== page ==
One thing all four of the songs I write about this week have in common is that I didn't know any of them in 1989. Perhaps they are new to you, too? Although I think you'll probably know one of them - but not this particular version. Let's take a look.
Babs Streisand: she's not makin' hits anymore
Number 122 "We're Not Makin' Love Anymore" by Barbra Streisand
Peak: number 111
Peak date: 8 January 1990
Weeks in top 150: 11 weeks
Barbra Streisand was a name I knew, though I wasn't familiar with very much of her music, as a just-turned-11 year-old in November 1989. My impression of her was - it's sappy ballad music for your mother. I don't think I've heard this one before. Checking its Wikipedia page, I am not surprised that it's the work of Diane Warren, who I recently dubbed 'beige songwriter extraordinaire'; though Michael Bolton also had a hand at inflicting this upon the world... er, sorry, writing this. In fact, Michael recorded his own version of the song for his 1991 album, Time, Love & Tenderness. It sounds, to me, like Barbra's version would have made a nice soundtrack for the closing scenes of a 1980s made-for-TV movie.
"We're Not Makin' Love Anymore" was released as a single to promote Babs' latest 'hits' compilation album, A Collection: Greatest Hits... and More (number 22, December 1989). Despite its songwriting pedigree, "We're Not Makin' Love Anymore" failed to set the charts alight anywhere, peaking at number 85 in the UK in November 1989, and at number 89 in the Netherlands in the same month. While making number 10 on the Billboard Adult Contemporary chart (not a real chart, IMO), it failed to enter the Hot 100.
Number 140 "It's All Coming Back to Me Now" by Pandora's Box
Peak: number 133
Peak date: 8 January 1990
Weeks in top 150: 10 weeks
Just a fortnight ago, I wrote about a song that was later turned into a hit (though not so much in Australia) by Céline Dion, and here we are again with another flop that Céline would add her Midas touch to in 1996, when her version peaked at number 8 in November of that year.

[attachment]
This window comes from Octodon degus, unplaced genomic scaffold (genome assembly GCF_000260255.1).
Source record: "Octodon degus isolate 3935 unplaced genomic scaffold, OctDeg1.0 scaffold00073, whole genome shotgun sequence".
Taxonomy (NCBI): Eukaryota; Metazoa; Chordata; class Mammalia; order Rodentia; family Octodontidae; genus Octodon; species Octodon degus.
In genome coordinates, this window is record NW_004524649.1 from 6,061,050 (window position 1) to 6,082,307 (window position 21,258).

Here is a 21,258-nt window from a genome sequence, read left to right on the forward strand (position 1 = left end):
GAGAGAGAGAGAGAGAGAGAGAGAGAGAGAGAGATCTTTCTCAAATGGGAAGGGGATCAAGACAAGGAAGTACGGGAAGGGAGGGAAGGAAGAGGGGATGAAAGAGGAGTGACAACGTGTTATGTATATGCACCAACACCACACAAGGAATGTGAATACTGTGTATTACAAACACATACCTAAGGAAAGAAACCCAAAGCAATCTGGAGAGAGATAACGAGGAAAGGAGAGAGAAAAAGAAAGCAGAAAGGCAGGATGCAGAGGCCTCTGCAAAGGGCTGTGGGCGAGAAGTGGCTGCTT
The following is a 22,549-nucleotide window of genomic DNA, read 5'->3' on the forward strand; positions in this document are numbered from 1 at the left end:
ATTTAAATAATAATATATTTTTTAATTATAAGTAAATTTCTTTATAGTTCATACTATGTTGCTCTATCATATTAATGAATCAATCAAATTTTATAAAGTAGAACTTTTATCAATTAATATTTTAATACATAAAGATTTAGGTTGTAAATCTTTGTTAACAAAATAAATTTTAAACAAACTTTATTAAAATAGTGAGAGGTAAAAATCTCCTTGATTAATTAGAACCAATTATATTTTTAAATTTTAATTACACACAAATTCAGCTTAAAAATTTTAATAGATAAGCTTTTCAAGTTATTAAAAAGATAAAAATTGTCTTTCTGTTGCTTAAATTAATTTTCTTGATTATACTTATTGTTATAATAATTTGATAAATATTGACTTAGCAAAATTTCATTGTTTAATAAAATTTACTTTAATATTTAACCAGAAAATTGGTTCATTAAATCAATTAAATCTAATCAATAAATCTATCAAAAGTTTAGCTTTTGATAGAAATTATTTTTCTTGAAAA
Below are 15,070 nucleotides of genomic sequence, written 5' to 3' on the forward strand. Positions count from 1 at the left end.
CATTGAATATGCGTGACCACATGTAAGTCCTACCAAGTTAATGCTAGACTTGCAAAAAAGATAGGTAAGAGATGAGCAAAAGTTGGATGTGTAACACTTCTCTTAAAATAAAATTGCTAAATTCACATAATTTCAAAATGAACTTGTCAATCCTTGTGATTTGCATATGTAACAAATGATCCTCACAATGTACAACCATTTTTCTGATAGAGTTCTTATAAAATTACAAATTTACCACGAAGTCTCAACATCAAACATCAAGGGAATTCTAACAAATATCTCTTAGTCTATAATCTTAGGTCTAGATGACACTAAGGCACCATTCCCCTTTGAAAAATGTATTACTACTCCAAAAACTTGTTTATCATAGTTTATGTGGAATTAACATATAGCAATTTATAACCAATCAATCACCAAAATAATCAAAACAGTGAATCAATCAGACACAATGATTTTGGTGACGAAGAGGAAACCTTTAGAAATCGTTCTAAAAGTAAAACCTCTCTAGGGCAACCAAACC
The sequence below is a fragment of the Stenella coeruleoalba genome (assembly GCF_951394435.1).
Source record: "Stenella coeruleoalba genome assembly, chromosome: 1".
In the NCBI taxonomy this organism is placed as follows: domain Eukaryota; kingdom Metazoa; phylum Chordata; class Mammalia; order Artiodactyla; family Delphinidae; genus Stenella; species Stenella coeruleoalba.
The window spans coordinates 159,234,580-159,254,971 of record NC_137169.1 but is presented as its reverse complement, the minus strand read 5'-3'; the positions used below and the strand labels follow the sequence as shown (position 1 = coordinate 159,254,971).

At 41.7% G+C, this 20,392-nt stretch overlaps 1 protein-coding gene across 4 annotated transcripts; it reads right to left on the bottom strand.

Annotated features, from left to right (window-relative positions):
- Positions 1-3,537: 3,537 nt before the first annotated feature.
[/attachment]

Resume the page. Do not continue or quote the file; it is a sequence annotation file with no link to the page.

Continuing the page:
Written by Jim Steinman, who penned big hits for Meat Loaf and Bonnie Tyler, Pandora's Box - a female quartet plus Jim on keyboards - performed the original recording of "It's All Coming Back to Me Now". Meat Loaf wanted to record the song, but Jim felt it was better-suited to a female vocal. The dispute over recording the song between the two even led to a lawsuit, preventing Meat Loaf from recording it... for the time being, at least. Meat eventually released his own version as a duet with Marion Raven in 2006.
The Pandora's Box version, which peaked at number 51 in the UK in October 1989, was accompanied by a rather... bombastic music video, complete with what looks like an s&m-themed orgy and medical resuscitation scenes. Skip to 0:58 on the embedded link below if you want to skip the spoken word part, which I'd not heard until now. Video aside, I think I prefer this version of the song, without Céline's vocal histrionics. While parent 'concept' album Original Sin (number 127, December 1989) was a flop (except in South Africa - I am reliably informed by the Wikipedia article), it is notable for containing the original version of this song, as well as others that were later recorded by Meat Loaf and even Taylor Dayne.
Pandora's Box released one further single in Australia, "Good Girls Go to Heaven (Bad Girls Go Everywhere)" in February 1990, but it failed to reach the top 150.
Number 146 "I Live by the Groove" by Paul Carrack
Peak: number 105
Peak date: 18 December 1989 (chart repeated 25 December 1989 and 1 January 1990)
Weeks in top 150: 11 weeks
Weeks on chart: 12 weeks
Paul Carrack scored a trio of solo top 40 hits in Australia in 1987-1988, with the biggest of those being "When You Walk in the Room" (number 7, September 1987). We also saw him bubble WAY down under in June 1989, on a duet with Terri Nunn. Released as the lead single from Paul's fourth studio album Groove Approved (number 116, January 1990), "I Live by the Groove" just fell short of the top 100 on the ARIA chart, though it peaked at number 90 on the Australian Music Report singles chart. On the state charts, "I Live by the Groove" performed much stronger in South Australia/Northern Territory and Western Australia, where it peaked at numbers 48 and 57 respectively. In Paul's native UK, this song failed to chart, though it entered the Billboard Hot 100, peaking at number 31 in December 1989. We shall see Paul again next year.
Bubbling WAY down under:
Number 166 "Blow the House Down" by Living in a Box
Peak: number 166
Peak date: 13 November 1989
Weeks on chart: 2 weeks
Living in a Box were an act I remember reading about in UK pop magazine Number One, but don't recall hearing any of their music at the time. "Blow the House Down" was the second of three UK top 10 singles for the group, reaching number 10 in March 1989. It was the group's final charting single in Australia.
Next week (20 November): Seven new top 150 entries, including the understated arrival of a new hip-hop group, and two bubbling WAY down under debuts. You can also follow my posts on instagram and facebook.